Where's the first place you look if you ever lose your tongue? If you're like us, you check with the cat first. We all know that's a safe bet to start with. If it's not there, then we look under the couch, or maybe between the sofa cushions. And if that still doesn't work, then we activate our "Find My Tongue" app and hope for the best.
Okay, you probably don't lose your tongue very often. Not literally, at least.
If you're like Sujata Bhatt, looking for your tongue is something far more metaphorical—and far less trivial—than a figure of speech. The tongue is actually a super-important part of the body when you think about it. It shapes our words and grounds us in familiar speech patterns. But what happens when those patterns turn strange?
Bhatt would be a good person to ask about that experience. Raised in India, educated in the U.S., having worked in Canada, and now living in Germany, she's been exposed to several languages and so she's used to training her tongue to make new sounds. That process isn't without an emotional toll, though, which is the subject of her poem "Search for My Tongue."
This poem actually appeared in Bhatt's first collection, Brunizem, which was published in 1988. Trivia note: "brunizem" is the name of the fertile soil found in North America, Europe, and Asia—making it the perfect title of a book that reflects on the Bhatt's experiences living in each of these places at one point or another.
As "Search for My Tongue" reflects, those experiences can be alienating and challenging, but they can also reaffirm what home feels and sounds like—especially in terms of the words you speak. Sometimes your true connection to home can be hiding in plain sight—or, you know, just behind your teeth.
The words we choose say a lot about us, don't they? Think about it: if you told someone that you were going back to your "crib," one group of people might understand that you were headed home. Another group, though, might think you still slept in some kind of weird, giant baby bed.
This shows us that words do more than just describe the world around us. They connect us—to each other and, in a real way, to ourselves. Sometimes, though, these connections are broken, and the words we once held dear become useless and strange.
Millions of people know this feeling, because they live in a country where their home language is not spoken. They have to get around every day with essentially a "borrowed" language. This means that their connections to their surroundings—people included—are, to say the least, strained.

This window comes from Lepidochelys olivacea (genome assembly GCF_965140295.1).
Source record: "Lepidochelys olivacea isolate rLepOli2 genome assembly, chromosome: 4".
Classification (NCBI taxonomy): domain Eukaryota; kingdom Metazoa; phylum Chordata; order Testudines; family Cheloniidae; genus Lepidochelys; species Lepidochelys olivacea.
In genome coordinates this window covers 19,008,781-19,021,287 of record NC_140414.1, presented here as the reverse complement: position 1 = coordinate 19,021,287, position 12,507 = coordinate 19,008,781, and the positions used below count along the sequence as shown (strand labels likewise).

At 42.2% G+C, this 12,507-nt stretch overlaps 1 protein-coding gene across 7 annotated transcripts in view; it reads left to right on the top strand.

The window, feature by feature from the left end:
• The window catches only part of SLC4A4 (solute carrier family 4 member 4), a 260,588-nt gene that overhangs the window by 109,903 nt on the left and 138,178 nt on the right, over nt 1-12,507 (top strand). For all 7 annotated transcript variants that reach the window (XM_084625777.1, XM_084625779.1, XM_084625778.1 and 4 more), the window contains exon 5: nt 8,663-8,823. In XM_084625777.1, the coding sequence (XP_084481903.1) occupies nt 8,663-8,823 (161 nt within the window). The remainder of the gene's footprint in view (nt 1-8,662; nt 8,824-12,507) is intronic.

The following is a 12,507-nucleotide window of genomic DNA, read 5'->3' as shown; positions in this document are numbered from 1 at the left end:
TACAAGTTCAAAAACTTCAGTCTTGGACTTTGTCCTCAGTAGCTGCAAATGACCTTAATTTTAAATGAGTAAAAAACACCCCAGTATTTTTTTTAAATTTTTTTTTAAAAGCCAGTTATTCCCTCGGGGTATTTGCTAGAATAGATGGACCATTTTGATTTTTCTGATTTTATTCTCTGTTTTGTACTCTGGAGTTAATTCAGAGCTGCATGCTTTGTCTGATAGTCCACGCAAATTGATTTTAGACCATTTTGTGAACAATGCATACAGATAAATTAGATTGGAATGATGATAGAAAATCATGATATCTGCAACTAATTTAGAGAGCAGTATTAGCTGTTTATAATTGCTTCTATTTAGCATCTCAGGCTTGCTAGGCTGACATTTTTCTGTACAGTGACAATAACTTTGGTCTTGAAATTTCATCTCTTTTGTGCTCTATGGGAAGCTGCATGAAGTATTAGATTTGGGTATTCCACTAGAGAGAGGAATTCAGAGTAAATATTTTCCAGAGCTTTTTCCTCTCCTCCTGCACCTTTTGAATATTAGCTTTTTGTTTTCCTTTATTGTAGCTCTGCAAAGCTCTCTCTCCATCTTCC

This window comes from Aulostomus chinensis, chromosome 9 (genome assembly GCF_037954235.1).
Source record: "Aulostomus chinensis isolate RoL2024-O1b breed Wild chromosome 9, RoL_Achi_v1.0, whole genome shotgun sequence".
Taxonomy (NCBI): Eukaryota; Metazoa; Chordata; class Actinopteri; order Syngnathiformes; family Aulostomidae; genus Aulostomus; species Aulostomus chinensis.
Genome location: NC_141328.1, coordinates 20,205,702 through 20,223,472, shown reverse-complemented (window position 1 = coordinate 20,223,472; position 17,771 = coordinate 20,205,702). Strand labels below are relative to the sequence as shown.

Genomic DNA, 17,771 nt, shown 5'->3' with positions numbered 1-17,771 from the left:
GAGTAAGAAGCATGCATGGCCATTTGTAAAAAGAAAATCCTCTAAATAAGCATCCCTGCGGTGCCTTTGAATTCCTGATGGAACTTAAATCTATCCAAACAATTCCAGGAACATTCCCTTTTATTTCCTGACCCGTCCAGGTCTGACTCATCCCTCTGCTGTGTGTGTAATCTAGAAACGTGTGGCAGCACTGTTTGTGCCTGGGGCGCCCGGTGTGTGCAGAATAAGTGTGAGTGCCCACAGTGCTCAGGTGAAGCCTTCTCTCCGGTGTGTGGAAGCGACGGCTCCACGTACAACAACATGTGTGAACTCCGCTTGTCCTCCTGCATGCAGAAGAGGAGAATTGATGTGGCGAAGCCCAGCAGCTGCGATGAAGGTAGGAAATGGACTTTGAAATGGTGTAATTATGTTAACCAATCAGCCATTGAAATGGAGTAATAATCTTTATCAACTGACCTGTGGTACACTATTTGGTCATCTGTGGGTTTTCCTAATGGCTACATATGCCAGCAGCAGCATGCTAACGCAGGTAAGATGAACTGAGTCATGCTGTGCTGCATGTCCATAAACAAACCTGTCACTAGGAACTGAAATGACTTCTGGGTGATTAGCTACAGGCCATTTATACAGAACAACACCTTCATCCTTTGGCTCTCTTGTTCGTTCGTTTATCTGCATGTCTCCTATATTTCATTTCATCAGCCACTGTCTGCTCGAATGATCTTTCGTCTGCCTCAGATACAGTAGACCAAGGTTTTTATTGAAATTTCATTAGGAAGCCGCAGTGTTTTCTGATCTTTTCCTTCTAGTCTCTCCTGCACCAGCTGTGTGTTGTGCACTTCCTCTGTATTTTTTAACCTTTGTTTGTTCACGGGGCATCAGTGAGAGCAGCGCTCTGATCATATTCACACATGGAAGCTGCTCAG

If you haven't ever experienced this, then you're one of the lucky ones. At the same time, though, if that's true then you've probably never stopped to think about how important your language really is to you. How do you use it? To whom does it connect you?
These are the kinds of questions that "Search for My Tongue" confronts, exploring the ways in which that pink thing that hangs out in your mouth all day is really more like a bridge, leading back to your true roots and identity. So stop wagging it around for a second and dive into this poem. You'll come away with a new appreciation for all those words in your mouth. You might even respond with a "Word up" yourself.
Comparing Half Caste and Search for my Tongue Essay example
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Comparing Half Caste and Search for my Tongue
Culture. It’s a very complicated term, with many different interpretations, but what does it actually mean? In this essay I will compare two poems from completely different cultures to see if we get any comparisons, the poems I have chosen to write about are Half-Caste by John Agard and Search for my Tongue by Sujata Bhatt, I have chosen these because I feel they raise some very significant points. But back to the question mentioned earlier, what is culture? Everyone has a different view on culture, but to me it is a huge influence on our everyday lives, many different issues contribute to the term ‘Culture’ from the way we dress, to our beliefs, attributes, how we live, and
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For example, John Agard was originally from Guyana but moved to
England in 1977, his mother was Portuguese but born in Guyana and his father is black. One of the things he likes about living in England is the wide range of people he meets: “The diversity of cultures here is very exciting”. He is very passionate about his culture and gets highly agitated by the view of racial origins, which is implied in the word ‘Half-Caste’. This term is now considered rude and insulting.
The other poem that I am studying is Search for my Tongue by Sujata
Bhatt; once again I have done some preliminary research just to get a feel for the author herself. I was able to find out that; Sujata Bhatt was born in the Indian state of Gujarat, where her ‘mother tongue’ was
Gujarati. Later, her family lived for some years in the United States, where she learned English. She now lives in Germany. She has chosen to write poems in English, rather than Gujarati. But a number of her poems, including the one I am studying, are written in both languages.
In an interview with the BBC she says, “I have always thought of myself as an Indian who is outside India”. Her mother tongue is for her an important link to her family, and to her childhood, “That’s the deepest layer of my identity”, and therefore is a very sensitive issue for her.
Now for the difficult information, what are the poems about?! I